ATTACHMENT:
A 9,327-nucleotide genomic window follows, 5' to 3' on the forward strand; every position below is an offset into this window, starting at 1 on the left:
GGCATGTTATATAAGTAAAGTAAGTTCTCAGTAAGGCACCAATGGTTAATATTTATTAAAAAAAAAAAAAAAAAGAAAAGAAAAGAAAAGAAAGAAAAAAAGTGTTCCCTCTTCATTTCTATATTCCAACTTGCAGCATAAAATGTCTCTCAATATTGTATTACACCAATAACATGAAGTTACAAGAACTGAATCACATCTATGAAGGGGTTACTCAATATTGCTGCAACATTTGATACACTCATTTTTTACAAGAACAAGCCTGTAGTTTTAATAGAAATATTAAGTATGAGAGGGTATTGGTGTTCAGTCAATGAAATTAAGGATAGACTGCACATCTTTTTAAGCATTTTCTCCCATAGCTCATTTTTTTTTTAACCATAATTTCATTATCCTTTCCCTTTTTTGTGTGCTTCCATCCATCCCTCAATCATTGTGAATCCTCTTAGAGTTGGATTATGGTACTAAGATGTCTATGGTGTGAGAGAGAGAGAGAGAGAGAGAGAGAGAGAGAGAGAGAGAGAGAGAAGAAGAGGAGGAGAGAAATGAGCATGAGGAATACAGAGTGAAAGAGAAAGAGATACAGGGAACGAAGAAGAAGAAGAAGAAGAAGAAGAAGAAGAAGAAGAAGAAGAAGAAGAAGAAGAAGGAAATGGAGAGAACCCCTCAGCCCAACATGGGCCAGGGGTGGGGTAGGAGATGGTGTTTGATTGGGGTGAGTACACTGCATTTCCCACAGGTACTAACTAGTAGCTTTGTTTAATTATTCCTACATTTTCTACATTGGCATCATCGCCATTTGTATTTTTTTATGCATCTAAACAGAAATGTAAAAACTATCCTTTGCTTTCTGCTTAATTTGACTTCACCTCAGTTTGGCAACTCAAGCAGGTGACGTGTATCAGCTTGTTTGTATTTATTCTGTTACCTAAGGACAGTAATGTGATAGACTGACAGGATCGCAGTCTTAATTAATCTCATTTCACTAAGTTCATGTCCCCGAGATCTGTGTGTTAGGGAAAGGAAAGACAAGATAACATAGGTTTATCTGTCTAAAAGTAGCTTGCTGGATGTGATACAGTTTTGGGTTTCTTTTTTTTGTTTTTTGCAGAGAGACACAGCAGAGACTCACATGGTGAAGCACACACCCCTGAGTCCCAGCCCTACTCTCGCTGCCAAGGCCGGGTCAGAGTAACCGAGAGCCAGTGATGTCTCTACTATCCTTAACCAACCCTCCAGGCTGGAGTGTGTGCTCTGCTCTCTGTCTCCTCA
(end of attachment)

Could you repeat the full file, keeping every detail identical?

A 9,327-nucleotide genomic window follows, 5' to 3' on the forward strand; every position below is an offset into this window, starting at 1 on the left:
GGCATGTTATATAAGTAAAGTAAGTTCTCAGTAAGGCACCAATGGTTAATATTTATTAAAAAAAAAAAAAAAAAGAAAAGAAAAGAAAAGAAAGAAAAAAAGTGTTCCCTCTTCATTTCTATATTCCAACTTGCAGCATAAAATGTCTCTCAATATTGTATTACACCAATAACATGAAGTTACAAGAACTGAATCACATCTATGAAGGGGTTACTCAATATTGCTGCAACATTTGATACACTCATTTTTTACAAGAACAAGCCTGTAGTTTTAATAGAAATATTAAGTATGAGAGGGTATTGGTGTTCAGTCAATGAAATTAAGGATAGACTGCACATCTTTTTAAGCATTTTCTCCCATAGCTCATTTTTTTTTTAACCATAATTTCATTATCCTTTCCCTTTTTTGTGTGCTTCCATCCATCCCTCAATCATTGTGAATCCTCTTAGAGTTGGATTATGGTACTAAGATGTCTATGGTGTGAGAGAGAGAGAGAGAGAGAGAGAGAGAGAGAGAGAGAGAGAGAGAAGAAGAGGAGGAGAGAAATGAGCATGAGGAATACAGAGTGAAAGAGAAAGAGATACAGGGAACGAAGAAGAAGAAGAAGAAGAAGAAGAAGAAGAAGAAGAAGAAGAAGAAGAAGAAGAAGGAAATGGAGAGAACCCCTCAGCCCAACATGGGCCAGGGGTGGGGTAGGAGATGGTGTTTGATTGGGGTGAGTACACTGCATTTCCCACAGGTACTAACTAGTAGCTTTGTTTAATTATTCCTACATTTTCTACATTGGCATCATCGCCATTTGTATTTTTTTATGCATCTAAACAGAAATGTAAAAACTATCCTTTGCTTTCTGCTTAATTTGACTTCACCTCAGTTTGGCAACTCAAGCAGGTGACGTGTATCAGCTTGTTTGTATTTATTCTGTTACCTAAGGACAGTAATGTGATAGACTGACAGGATCGCAGTCTTAATTAATCTCATTTCACTAAGTTCATGTCCCCGAGATCTGTGTGTTAGGGAAAGGAAAGACAAGATAACATAGGTTTATCTGTCTAAAAGTAGCTTGCTGGATGTGATACAGTTTTGGGTTTCTTTTTTTTGTTTTTTGCAGAGAGACACAGCAGAGACTCACATGGTGAAGCACACACCCCTGAGTCCCAGCCCTACTCTCGCTGCCAAGGCCGGGTCAGAGTAACCGAGAGCCAGTGATGTCTCTACTATCCTTAACCAACCCTCCAGGCTGGAGTGTGTGCTCTGCTCTCTGTCTCCTCA